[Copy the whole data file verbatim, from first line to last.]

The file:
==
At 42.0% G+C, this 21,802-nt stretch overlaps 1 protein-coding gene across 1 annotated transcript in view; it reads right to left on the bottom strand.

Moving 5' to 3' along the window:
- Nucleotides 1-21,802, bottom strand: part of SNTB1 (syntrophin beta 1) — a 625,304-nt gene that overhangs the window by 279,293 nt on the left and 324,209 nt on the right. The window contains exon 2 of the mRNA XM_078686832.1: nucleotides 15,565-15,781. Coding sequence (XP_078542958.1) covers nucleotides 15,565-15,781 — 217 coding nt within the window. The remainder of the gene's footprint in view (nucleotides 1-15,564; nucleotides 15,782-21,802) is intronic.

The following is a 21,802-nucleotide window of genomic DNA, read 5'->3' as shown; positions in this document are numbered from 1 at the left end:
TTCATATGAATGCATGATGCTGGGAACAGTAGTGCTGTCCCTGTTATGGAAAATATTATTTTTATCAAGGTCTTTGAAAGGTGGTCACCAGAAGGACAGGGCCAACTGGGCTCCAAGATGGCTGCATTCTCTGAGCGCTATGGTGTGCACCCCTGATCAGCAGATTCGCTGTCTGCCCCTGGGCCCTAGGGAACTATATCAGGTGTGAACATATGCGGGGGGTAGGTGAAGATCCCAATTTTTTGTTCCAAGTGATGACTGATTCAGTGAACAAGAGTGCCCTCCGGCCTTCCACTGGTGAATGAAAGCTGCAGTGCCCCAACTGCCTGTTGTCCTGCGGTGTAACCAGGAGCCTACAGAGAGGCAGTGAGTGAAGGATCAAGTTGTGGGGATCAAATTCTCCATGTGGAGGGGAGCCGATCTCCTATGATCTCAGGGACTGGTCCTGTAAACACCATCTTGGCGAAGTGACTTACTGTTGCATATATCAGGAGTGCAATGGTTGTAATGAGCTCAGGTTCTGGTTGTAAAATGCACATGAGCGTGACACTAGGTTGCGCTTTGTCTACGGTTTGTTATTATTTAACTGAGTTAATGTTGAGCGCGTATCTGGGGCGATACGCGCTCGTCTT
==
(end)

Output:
At 42.0% G+C, this 21,802-nt stretch overlaps 1 protein-coding gene across 1 annotated transcript in view; it reads right to left on the bottom strand.

Moving 5' to 3' along the window:
- Nucleotides 1-21,802, bottom strand: part of SNTB1 (syntrophin beta 1) — a 625,304-nt gene that overhangs the window by 279,293 nt on the left and 324,209 nt on the right. The window contains exon 2 of the mRNA XM_078686832.1: nucleotides 15,565-15,781. Coding sequence (XP_078542958.1) covers nucleotides 15,565-15,781 — 217 coding nt within the window. The remainder of the gene's footprint in view (nucleotides 1-15,564; nucleotides 15,782-21,802) is intronic.

The following is a 21,802-nucleotide window of genomic DNA, read 5'->3' as shown; positions in this document are numbered from 1 at the left end:
TTCATATGAATGCATGATGCTGGGAACAGTAGTGCTGTCCCTGTTATGGAAAATATTATTTTTATCAAGGTCTTTGAAAGGTGGTCACCAGAAGGACAGGGCCAACTGGGCTCCAAGATGGCTGCATTCTCTGAGCGCTATGGTGTGCACCCCTGATCAGCAGATTCGCTGTCTGCCCCTGGGCCCTAGGGAACTATATCAGGTGTGAACATATGCGGGGGGTAGGTGAAGATCCCAATTTTTTGTTCCAAGTGATGACTGATTCAGTGAACAAGAGTGCCCTCCGGCCTTCCACTGGTGAATGAAAGCTGCAGTGCCCCAACTGCCTGTTGTCCTGCGGTGTAACCAGGAGCCTACAGAGAGGCAGTGAGTGAAGGATCAAGTTGTGGGGATCAAATTCTCCATGTGGAGGGGAGCCGATCTCCTATGATCTCAGGGACTGGTCCTGTAAACACCATCTTGGCGAAGTGACTTACTGTTGCATATATCAGGAGTGCAATGGTTGTAATGAGCTCAGGTTCTGGTTGTAAAATGCACATGAGCGTGACACTAGGTTGCGCTTTGTCTACGGTTTGTTATTATTTAACTGAGTTAATGTTGAGCGCGTATCTGGGGCGATACGCGCTCGTCTT